Stephen Shankland for

SAN FRANCISCO In an effort to spur adoption of Solaris, Sun Microsystems has begun a project code-named Indiana to try to give its operating system some of the trappings of Linux.

The project is one of the items on the to-do list of Ian Murdock, founder of the Debian version of Linux and as of March Sun's chief operating systems officer. Though he wouldn't confirm the name of the project, Murdock who's from Indiana discussed the project's essence here at the JavaOne conference here Monday, and Sun spokesman Russ Castronovo confirmed the name.

Sun has been trying for years to restore the luster of Solaris, a version of Unix that peaked in popularity in the late 1990s, but that since has faced a strong challenge chiefly from Linux. Sun has worked to reinvigorate Solaris by boosting its performance, offering it as a free download, making it an open-source project called OpenSolaris, and pushing a version that runs on servers using Intel's and AMD's mainstream x86 processors.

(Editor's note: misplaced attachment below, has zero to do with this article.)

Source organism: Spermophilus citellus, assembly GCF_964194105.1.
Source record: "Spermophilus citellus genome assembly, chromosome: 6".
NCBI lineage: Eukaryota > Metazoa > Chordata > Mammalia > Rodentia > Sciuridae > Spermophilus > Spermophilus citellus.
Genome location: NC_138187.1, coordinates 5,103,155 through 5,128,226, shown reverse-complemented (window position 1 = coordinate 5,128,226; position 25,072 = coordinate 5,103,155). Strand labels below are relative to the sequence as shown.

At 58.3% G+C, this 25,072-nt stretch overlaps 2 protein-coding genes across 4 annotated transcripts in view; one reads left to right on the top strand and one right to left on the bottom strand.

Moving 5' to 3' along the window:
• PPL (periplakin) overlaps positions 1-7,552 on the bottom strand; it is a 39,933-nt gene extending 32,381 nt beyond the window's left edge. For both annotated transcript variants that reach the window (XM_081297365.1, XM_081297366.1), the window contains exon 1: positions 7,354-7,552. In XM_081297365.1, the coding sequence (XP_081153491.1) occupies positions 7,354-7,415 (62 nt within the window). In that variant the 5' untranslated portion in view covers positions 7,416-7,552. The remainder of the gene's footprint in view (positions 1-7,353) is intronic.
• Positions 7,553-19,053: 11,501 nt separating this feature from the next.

Linux and Solaris are cousins that stem from the same Unix heritage, if not from the same source code. But Linux fans simply have a hard time trying Solaris, Murdock said Tuesday.

"It's too unfamiliar. There's a gulf," Murdock said in an interview. "We need to make it familiar to people who know Linux inside and out."